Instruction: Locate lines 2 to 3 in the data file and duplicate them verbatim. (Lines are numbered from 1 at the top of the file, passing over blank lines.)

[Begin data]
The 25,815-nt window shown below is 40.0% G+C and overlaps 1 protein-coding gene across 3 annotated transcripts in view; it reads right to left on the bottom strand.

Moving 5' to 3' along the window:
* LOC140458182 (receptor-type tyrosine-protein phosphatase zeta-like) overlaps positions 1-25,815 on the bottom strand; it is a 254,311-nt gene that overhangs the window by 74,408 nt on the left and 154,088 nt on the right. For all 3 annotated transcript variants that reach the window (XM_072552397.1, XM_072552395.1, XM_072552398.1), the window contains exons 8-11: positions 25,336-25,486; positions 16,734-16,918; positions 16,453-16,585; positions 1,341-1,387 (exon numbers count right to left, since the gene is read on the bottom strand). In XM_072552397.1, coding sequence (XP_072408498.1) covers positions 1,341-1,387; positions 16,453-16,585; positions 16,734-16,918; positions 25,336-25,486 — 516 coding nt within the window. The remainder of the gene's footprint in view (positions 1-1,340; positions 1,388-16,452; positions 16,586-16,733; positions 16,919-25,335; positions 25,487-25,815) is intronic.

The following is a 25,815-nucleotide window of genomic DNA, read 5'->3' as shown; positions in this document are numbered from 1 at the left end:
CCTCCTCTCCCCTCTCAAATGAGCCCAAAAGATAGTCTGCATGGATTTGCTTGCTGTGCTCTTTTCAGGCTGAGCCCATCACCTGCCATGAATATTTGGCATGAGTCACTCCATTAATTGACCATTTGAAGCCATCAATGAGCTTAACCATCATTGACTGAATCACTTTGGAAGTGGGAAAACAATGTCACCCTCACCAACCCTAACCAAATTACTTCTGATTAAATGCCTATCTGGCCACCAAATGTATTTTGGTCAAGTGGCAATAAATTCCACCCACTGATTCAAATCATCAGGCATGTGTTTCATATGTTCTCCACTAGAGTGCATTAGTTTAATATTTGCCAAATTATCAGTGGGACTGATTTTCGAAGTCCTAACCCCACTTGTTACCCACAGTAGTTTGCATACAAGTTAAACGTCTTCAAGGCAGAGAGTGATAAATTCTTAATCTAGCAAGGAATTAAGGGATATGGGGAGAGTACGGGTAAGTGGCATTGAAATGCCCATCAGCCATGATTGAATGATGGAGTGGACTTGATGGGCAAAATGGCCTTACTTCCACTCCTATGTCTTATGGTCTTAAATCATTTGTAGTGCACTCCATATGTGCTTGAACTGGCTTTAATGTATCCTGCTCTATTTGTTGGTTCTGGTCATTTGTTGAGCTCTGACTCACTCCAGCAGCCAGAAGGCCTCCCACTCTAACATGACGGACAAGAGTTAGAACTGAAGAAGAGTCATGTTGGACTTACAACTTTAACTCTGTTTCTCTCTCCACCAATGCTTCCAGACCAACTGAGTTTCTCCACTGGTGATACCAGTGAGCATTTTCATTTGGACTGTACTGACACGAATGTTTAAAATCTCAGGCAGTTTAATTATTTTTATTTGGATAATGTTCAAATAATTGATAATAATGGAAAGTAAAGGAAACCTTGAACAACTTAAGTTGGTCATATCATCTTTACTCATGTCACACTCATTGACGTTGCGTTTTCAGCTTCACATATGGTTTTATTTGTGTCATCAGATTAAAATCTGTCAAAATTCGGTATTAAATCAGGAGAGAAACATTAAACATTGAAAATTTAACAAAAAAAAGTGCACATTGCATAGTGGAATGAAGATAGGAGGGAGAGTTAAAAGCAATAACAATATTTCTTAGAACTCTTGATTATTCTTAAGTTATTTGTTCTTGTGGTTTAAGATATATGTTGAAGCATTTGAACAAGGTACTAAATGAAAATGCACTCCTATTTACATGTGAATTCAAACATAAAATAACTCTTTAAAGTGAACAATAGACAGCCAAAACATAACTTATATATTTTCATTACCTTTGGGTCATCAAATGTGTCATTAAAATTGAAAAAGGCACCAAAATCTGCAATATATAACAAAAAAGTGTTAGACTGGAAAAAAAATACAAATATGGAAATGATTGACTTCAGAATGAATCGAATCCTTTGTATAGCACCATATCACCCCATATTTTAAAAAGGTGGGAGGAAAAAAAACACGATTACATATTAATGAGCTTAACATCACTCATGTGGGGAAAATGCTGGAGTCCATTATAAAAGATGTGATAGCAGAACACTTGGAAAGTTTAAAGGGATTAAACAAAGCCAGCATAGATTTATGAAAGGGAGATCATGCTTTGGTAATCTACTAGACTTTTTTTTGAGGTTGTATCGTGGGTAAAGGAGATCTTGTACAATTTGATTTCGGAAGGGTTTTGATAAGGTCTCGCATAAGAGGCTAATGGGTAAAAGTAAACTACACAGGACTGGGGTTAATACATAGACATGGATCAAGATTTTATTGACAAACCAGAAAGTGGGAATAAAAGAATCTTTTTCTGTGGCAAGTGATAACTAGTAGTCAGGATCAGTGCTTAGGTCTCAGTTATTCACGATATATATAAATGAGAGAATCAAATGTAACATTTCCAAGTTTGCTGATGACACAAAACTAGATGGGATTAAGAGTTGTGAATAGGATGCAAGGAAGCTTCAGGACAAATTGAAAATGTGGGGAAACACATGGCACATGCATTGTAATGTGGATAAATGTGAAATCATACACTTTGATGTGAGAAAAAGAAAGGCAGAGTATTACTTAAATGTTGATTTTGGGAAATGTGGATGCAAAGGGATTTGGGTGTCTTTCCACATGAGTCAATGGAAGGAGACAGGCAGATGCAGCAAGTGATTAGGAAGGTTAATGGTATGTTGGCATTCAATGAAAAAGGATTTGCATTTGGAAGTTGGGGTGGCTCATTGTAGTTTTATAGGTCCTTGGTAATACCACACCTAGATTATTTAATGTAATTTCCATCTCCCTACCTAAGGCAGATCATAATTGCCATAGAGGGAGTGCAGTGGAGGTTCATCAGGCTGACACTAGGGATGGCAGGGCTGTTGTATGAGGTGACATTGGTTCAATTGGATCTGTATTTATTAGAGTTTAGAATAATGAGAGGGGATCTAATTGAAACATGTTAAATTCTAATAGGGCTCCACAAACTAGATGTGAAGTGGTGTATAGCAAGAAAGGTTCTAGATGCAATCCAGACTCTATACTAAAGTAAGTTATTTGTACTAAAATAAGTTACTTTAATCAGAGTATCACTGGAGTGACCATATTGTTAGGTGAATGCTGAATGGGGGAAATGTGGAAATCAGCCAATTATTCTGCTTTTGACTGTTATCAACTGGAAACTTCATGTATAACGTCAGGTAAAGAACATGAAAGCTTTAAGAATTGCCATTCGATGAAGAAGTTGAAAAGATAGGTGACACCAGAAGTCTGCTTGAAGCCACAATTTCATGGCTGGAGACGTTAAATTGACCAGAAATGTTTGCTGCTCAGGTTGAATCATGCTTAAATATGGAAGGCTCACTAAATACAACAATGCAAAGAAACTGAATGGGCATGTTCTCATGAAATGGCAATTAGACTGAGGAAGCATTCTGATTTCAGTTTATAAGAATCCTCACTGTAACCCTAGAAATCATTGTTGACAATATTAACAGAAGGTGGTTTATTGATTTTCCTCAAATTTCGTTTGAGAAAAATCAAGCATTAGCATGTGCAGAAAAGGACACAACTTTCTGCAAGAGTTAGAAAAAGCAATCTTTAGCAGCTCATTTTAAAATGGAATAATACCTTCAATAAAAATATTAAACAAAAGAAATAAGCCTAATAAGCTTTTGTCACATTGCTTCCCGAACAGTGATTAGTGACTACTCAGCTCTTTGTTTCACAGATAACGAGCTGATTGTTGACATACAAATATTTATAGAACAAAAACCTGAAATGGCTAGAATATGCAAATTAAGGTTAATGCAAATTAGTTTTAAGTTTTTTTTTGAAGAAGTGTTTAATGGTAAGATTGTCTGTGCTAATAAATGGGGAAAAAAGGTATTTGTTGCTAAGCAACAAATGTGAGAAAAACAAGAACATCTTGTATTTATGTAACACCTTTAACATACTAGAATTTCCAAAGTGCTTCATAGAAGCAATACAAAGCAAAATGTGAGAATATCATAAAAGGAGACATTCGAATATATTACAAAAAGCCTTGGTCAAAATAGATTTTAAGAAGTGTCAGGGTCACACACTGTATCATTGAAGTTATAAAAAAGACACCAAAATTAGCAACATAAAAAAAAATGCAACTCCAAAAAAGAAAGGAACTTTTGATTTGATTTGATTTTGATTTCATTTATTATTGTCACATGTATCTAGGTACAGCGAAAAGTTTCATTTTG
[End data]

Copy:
Moving 5' to 3' along the window:
* LOC140458182 (receptor-type tyrosine-protein phosphatase zeta-like) overlaps positions 1-25,815 on the bottom strand; it is a 254,311-nt gene that overhangs the window by 74,408 nt on the left and 154,088 nt on the right. For all 3 annotated transcript variants that reach the window (XM_072552397.1, XM_072552395.1, XM_072552398.1), the window contains exons 8-11: positions 25,336-25,486; positions 16,734-16,918; positions 16,453-16,585; positions 1,341-1,387 (exon numbers count right to left, since the gene is read on the bottom strand). In XM_072552397.1, coding sequence (XP_072408498.1) covers positions 1,341-1,387; positions 16,453-16,585; positions 16,734-16,918; positions 25,336-25,486 — 516 coding nt within the window. The remainder of the gene's footprint in view (positions 1-1,340; positions 1,388-16,452; positions 16,586-16,733; positions 16,919-25,335; positions 25,487-25,815) is intronic.